The Justice For Convicted Corruption Is Imprisonment And Restitution

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ON THURSDAY, APRIL 23, 2020, the Judge of Criminal Court “C”, Yamie Quiqui Gbeisay, handed down a guilty verdict on former Minister of Defense, J. Brownie Samuka, his Deputy, Joseph P. Johnson, and James Nyumah Dorkor for misuse of public property, theft of property and criminal conspiracy for their misuse of US$1,147,656  retirement pension of the Armed Forces of Liberia (AFL), sentencing them to a two-year suspended prison term—on the condition that they restitute the entire US$1,147,656 or a large portion of the amount within the period of six months and provide assurance of restitution of the balance sum within a year’s time.

FORMER DEFENSE MINISTER Samukai, Johnson and Dorkor proceeded to file an appeal at the Supreme Court, their right under the law. Now, the Supreme Court has upheld the ruling of the Criminal Court “C”, although with some degree of modification: the Supreme Court has convicted former Defense Minister Samukai, his former Deputy Johnson and Dorkor of the misuse of the AFL retirement pension entrusted in their care.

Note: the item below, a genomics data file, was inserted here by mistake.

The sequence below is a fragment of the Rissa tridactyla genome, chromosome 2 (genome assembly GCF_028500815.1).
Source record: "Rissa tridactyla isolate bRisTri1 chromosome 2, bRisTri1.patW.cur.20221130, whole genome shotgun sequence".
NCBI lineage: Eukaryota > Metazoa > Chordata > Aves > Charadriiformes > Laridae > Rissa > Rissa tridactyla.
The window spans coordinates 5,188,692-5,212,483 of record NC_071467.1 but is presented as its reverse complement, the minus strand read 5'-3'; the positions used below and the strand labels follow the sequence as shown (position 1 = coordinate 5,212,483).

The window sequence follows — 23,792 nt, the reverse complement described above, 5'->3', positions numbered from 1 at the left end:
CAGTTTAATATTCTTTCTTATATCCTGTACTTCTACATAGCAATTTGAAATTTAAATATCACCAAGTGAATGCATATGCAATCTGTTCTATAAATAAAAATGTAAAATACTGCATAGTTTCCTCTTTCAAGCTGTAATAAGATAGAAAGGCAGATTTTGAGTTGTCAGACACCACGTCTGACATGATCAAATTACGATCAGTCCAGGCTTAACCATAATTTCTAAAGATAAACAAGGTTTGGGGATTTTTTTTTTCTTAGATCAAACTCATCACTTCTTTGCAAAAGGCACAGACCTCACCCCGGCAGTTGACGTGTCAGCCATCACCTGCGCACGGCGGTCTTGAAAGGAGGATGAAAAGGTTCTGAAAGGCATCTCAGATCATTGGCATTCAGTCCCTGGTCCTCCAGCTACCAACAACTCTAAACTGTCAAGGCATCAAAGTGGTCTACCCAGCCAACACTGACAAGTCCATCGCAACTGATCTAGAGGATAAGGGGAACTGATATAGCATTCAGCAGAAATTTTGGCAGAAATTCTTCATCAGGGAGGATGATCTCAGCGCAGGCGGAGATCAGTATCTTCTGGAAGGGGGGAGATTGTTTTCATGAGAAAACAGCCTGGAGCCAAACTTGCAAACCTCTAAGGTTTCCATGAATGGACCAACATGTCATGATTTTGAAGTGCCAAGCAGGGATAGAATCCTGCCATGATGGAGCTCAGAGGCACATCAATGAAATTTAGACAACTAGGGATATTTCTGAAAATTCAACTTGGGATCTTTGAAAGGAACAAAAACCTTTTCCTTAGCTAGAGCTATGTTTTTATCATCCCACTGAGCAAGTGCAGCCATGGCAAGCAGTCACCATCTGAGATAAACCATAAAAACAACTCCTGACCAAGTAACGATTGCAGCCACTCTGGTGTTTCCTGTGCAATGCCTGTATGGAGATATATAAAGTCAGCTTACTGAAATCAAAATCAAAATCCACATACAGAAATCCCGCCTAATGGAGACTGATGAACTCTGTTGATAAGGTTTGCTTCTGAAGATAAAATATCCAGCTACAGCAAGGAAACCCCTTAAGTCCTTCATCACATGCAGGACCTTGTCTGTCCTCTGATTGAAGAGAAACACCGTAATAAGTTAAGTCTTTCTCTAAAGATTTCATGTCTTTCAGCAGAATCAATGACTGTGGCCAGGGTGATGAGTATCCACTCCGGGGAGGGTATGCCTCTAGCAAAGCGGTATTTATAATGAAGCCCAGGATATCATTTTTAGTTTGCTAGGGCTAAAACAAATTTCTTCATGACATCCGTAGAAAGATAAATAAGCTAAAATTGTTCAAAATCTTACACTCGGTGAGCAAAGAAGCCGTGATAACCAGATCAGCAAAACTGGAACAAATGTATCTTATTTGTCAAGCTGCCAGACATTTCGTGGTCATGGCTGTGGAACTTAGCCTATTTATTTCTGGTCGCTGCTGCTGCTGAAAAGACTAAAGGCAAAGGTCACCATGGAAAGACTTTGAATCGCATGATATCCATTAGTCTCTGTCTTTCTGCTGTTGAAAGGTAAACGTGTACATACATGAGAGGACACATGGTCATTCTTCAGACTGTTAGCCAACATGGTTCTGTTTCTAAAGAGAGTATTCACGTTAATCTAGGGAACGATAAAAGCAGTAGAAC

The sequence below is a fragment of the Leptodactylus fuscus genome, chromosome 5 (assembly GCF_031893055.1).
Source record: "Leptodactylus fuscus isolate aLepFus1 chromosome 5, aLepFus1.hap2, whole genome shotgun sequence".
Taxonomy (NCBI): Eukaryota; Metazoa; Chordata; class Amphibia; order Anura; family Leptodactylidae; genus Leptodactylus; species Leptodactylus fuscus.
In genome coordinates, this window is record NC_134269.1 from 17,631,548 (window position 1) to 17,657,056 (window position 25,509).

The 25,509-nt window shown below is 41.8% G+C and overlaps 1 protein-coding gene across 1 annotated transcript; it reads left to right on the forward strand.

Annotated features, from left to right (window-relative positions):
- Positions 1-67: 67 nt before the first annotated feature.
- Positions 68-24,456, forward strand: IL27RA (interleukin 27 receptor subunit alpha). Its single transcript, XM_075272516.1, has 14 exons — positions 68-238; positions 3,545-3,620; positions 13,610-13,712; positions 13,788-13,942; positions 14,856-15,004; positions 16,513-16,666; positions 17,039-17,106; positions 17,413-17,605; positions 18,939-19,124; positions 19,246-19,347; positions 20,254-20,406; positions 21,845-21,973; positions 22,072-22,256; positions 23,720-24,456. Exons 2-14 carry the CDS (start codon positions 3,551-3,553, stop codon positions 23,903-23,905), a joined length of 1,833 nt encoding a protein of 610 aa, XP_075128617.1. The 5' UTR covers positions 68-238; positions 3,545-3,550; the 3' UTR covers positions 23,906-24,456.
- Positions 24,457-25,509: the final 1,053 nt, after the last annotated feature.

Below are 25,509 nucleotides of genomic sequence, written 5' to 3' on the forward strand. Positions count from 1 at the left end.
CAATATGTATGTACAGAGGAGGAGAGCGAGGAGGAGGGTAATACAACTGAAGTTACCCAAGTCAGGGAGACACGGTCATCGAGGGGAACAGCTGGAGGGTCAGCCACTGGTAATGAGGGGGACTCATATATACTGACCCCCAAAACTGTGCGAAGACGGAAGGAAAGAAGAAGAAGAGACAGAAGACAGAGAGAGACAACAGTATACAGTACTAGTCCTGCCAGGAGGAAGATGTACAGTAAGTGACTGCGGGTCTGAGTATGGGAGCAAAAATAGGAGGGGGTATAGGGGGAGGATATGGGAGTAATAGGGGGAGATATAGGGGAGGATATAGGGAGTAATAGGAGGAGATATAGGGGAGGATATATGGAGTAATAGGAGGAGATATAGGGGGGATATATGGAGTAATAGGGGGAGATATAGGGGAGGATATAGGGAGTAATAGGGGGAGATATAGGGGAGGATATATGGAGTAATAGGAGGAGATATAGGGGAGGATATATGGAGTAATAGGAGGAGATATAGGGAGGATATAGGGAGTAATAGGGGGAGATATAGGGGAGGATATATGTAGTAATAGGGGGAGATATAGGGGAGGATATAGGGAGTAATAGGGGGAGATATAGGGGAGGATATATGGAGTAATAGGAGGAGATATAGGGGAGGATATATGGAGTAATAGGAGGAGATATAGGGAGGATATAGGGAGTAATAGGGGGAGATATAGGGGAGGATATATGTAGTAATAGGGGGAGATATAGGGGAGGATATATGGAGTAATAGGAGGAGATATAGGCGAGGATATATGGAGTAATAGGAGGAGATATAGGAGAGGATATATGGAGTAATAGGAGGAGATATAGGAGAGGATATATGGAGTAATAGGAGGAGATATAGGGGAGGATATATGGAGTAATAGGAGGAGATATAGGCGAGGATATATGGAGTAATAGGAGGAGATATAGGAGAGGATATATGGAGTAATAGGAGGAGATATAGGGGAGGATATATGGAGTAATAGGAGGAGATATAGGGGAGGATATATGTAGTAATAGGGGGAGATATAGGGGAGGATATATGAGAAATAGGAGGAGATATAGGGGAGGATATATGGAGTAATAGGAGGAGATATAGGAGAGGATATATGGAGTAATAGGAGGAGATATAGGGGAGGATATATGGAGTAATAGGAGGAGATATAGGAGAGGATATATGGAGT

ON MONDAY, FEBRUARY 8, 2021, the Supreme Court sentenced former Minister Samukai, his deputy, Johnson and Dorkor, each, to a two-year imprisonment. Upholding the ruling of the lower Criminal Court “C”, the Supreme Court ruled that the sentences shall be suspended—conditional on the convicted officials restituting the entire US$1,147,656 or restituting 50% within a six-month period, following which the assurance of paying the remaining amount of money is made in a year’s time. In the ruling of the lower Criminal Court “C” and the up-held ruling of the Supreme Court, the highest arbiter of justice in the nation, the justice for convicted corruption is imprisonment and restitution.

THE SUPREME COURT, in its ruling, was emphatically clear that, if the convicted officials falter in restituting the 50% within six months and providing assurance of restituting the balance 50% within one year, they will be sent to prison and remain there until the full settlement of the US$1,147,656 is made.

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